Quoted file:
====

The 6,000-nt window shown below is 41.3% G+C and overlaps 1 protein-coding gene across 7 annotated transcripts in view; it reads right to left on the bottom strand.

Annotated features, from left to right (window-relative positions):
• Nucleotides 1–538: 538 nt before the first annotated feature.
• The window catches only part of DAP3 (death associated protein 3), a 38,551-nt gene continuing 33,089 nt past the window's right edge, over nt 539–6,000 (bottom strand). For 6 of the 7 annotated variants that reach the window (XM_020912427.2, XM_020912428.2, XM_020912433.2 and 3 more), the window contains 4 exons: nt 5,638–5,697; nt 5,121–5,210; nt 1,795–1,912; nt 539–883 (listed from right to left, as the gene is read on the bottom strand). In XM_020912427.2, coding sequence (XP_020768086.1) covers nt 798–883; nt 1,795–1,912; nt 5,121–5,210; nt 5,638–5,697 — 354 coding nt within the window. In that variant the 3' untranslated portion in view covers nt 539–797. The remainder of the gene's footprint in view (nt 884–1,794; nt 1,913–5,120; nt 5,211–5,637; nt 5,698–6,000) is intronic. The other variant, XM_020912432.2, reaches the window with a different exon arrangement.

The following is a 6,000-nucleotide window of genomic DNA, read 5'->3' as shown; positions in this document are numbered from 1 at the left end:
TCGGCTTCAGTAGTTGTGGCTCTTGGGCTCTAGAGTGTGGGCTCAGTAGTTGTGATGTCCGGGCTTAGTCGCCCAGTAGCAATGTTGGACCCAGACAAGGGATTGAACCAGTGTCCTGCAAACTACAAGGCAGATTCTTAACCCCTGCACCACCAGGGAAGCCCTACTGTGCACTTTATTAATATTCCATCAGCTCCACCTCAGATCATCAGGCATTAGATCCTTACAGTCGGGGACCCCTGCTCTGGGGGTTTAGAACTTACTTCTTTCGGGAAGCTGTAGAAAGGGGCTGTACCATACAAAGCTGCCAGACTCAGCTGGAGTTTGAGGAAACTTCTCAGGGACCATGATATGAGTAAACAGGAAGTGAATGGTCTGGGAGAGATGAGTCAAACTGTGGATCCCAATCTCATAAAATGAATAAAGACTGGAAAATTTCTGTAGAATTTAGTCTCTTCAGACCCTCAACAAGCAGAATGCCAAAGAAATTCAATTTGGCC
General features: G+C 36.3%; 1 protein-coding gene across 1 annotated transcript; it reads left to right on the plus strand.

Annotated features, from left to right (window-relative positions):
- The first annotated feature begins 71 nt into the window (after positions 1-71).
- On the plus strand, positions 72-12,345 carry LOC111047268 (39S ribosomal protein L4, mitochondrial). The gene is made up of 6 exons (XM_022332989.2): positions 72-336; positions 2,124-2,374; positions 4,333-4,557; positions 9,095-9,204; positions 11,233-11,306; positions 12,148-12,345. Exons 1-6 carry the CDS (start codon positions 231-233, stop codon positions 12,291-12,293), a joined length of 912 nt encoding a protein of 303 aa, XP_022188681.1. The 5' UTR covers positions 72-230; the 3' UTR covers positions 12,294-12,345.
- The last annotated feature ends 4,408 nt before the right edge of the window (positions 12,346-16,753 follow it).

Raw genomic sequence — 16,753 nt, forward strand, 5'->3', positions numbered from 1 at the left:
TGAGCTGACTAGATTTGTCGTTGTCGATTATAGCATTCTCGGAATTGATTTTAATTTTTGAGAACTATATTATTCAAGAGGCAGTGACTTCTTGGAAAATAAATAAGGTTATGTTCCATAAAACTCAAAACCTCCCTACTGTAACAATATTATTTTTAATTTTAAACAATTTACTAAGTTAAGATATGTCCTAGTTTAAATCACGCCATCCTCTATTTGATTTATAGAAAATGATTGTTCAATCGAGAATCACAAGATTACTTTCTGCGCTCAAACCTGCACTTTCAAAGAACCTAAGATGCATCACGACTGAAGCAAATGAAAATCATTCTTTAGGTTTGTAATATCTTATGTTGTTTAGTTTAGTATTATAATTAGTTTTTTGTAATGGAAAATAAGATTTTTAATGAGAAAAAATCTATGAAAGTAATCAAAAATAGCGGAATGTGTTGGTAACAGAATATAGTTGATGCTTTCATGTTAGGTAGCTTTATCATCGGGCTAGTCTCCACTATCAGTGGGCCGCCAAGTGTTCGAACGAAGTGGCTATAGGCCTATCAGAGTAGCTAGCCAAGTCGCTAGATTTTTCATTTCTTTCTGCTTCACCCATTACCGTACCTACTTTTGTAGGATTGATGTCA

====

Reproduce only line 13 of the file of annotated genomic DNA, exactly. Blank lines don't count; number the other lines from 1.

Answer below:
TGAGCTGACTAGATTTGTCGTTGTCGATTATAGCATTCTCGGAATTGATTTTAATTTTTGAGAACTATATTATTCAAGAGGCAGTGACTTCTTGGAAAATAAATAAGGTTATGTTCCATAAAACTCAAAACCTCCCTACTGTAACAATATTATTTTTAATTTTAAACAATTTACTAAGTTAAGATATGTCCTAGTTTAAATCACGCCATCCTCTATTTGATTTATAGAAAATGATTGTTCAATCGAGAATCACAAGATTACTTTCTGCGCTCAAACCTGCACTTTCAAAGAACCTAAGATGCATCACGACTGAAGCAAATGAAAATCATTCTTTAGGTTTGTAATATCTTATGTTGTTTAGTTTAGTATTATAATTAGTTTTTTGTAATGGAAAATAAGATTTTTAATGAGAAAAAATCTATGAAAGTAATCAAAAATAGCGGAATGTGTTGGTAACAGAATATAGTTGATGCTTTCATGTTAGGTAGCTTTATCATCGGGCTAGTCTCCACTATCAGTGGGCCGCCAAGTGTTCGAACGAAGTGGCTATAGGCCTATCAGAGTAGCTAGCCAAGTCGCTAGATTTTTCATTTCTTTCTGCTTCACCCATTACCGTACCTACTTTTGTAGGATTGATGTCA